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Occupational therapy is cost-effective for older people with dementia and their caregivers

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M J L Graff

Correspondence to: M J L Graff, Alzheimer Centre Nijmegen, Department of Occupational Therapy 897, Radboud University Nijmegen Medical Centre, PO Box 9101, 6500 HB Nijmegen, The Netherlands; m.graff@pmd.umcn.nl

QUESTION

Question:

How cost-effective is an occupational therapy intervention for older patients with dementia and their caregivers?

Patients:

135 people aged 65 years and over with mild to moderate dementia who were living in the community, plus their carers.

Setting:

Memory clinic and day clinic of a department of geriatrics in The Netherlands; recruitment April 2001 to January 2005.

Intervention:

Occupational therapy or usual care. Ten sessions of occupational therapy were given over 5 weeks for both patients and their carers. Sessions included cognitive and behavioural interventions; in the first 4 sessions, participants were taught to define and prioritise the problems they wanted to improve, in the final 6 sessions, participants were taught to optimise strategies to address their issues. The intervention aimed to train patients to use aids to compensate for their cognitive decline, and to train carers in coping and supervision.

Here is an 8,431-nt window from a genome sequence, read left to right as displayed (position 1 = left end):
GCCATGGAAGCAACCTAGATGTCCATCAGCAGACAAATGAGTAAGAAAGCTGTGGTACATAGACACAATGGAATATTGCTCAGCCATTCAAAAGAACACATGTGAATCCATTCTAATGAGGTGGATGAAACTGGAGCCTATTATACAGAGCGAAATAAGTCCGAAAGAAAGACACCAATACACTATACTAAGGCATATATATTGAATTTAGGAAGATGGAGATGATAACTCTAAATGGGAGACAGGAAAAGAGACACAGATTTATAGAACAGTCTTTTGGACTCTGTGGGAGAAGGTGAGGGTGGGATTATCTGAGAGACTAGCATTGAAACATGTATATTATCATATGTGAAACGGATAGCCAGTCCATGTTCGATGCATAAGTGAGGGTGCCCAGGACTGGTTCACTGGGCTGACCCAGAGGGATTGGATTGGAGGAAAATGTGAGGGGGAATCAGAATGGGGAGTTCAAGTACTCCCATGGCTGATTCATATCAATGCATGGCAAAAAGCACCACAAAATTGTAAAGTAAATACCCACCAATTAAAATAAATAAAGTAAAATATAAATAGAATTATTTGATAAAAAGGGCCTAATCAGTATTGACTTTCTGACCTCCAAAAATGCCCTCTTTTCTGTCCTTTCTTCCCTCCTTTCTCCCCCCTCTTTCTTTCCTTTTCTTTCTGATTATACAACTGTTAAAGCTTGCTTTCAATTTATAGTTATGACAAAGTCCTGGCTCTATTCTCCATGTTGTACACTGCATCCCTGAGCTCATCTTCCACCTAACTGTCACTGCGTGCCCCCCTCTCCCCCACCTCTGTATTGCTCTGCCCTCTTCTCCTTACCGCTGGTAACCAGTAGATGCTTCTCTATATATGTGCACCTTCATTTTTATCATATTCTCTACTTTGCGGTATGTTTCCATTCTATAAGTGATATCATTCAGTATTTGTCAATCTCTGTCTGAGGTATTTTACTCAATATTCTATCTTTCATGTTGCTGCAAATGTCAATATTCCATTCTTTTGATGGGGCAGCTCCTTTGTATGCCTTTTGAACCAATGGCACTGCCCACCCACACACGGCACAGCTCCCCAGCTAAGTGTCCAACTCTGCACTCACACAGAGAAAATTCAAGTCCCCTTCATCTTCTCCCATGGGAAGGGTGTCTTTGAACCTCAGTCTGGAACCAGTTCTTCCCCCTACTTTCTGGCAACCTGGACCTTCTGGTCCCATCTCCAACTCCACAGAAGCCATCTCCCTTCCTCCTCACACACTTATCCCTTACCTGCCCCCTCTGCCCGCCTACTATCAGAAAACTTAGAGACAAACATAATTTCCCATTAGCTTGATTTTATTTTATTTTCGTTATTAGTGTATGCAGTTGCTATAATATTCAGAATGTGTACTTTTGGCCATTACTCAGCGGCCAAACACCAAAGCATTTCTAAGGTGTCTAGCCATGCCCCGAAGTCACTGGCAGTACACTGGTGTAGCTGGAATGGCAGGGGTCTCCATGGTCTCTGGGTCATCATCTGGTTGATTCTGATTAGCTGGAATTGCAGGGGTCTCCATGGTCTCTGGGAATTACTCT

Outcomes:

Primary outcome was incremental cost-effectiveness ratio (difference in …

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